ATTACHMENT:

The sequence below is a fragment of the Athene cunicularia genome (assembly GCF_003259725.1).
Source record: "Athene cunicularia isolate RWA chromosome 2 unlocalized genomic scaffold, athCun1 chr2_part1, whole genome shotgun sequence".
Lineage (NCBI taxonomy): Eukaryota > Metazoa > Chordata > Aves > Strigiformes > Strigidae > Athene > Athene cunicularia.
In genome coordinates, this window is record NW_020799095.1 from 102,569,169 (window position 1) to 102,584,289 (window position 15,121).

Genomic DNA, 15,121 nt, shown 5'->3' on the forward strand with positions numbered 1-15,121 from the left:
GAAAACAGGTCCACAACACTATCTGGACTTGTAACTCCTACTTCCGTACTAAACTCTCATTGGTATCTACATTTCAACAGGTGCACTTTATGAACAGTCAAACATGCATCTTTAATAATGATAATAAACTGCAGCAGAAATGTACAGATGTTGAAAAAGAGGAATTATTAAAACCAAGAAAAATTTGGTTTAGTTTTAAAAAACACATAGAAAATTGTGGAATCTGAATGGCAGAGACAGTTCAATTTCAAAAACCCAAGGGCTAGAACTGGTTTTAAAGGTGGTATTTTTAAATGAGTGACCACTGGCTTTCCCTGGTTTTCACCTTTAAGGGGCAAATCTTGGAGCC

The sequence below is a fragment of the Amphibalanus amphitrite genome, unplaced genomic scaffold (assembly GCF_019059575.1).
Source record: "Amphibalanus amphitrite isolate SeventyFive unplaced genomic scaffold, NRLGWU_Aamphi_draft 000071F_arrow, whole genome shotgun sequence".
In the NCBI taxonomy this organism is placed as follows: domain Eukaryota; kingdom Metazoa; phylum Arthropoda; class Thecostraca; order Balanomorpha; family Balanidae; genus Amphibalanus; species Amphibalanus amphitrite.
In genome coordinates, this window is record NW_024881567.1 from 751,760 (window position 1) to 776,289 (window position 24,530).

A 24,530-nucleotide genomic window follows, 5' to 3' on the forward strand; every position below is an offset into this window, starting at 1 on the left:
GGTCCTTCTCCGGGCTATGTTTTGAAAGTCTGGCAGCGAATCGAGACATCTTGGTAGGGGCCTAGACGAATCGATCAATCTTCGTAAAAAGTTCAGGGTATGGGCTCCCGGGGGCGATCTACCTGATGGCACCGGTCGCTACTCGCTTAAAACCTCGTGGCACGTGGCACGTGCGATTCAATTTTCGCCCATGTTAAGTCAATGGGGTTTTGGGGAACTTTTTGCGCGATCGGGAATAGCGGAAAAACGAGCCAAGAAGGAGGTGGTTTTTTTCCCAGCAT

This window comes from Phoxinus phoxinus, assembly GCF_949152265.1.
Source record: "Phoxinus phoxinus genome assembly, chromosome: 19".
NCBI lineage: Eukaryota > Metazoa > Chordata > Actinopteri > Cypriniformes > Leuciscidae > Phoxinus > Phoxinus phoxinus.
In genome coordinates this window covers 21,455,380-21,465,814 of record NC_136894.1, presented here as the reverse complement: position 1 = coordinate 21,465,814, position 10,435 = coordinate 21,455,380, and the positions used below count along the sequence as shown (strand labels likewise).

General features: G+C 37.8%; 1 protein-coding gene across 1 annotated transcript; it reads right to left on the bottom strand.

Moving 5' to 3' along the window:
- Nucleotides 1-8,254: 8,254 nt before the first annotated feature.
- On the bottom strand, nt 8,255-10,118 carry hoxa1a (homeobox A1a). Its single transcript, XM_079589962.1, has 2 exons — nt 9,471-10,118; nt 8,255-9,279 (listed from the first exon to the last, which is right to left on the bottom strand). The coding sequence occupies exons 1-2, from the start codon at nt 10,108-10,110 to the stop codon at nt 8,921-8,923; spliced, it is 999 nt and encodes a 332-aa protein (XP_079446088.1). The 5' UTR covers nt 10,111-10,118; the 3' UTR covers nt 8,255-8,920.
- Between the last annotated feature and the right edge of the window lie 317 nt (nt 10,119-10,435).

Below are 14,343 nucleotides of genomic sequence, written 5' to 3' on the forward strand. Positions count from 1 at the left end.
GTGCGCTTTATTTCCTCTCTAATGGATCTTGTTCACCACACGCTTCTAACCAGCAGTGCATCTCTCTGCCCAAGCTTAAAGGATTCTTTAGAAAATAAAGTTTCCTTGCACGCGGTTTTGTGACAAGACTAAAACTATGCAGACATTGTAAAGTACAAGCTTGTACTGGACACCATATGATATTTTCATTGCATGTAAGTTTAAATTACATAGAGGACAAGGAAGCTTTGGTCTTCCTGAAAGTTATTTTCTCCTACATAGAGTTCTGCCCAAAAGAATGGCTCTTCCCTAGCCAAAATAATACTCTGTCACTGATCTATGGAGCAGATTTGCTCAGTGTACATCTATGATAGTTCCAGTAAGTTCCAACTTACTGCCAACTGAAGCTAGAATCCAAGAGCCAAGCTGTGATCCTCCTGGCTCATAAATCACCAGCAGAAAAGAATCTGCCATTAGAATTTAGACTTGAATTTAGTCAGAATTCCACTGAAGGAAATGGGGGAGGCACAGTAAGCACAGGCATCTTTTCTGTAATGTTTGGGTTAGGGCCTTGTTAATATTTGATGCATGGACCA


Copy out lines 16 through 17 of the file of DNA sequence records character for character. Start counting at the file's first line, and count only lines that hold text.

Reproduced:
In genome coordinates this window covers 21,455,380-21,465,814 of record NC_136894.1, presented here as the reverse complement: position 1 = coordinate 21,465,814, position 10,435 = coordinate 21,455,380, and the positions used below count along the sequence as shown (strand labels likewise).

General features: G+C 37.8%; 1 protein-coding gene across 1 annotated transcript; it reads right to left on the bottom strand.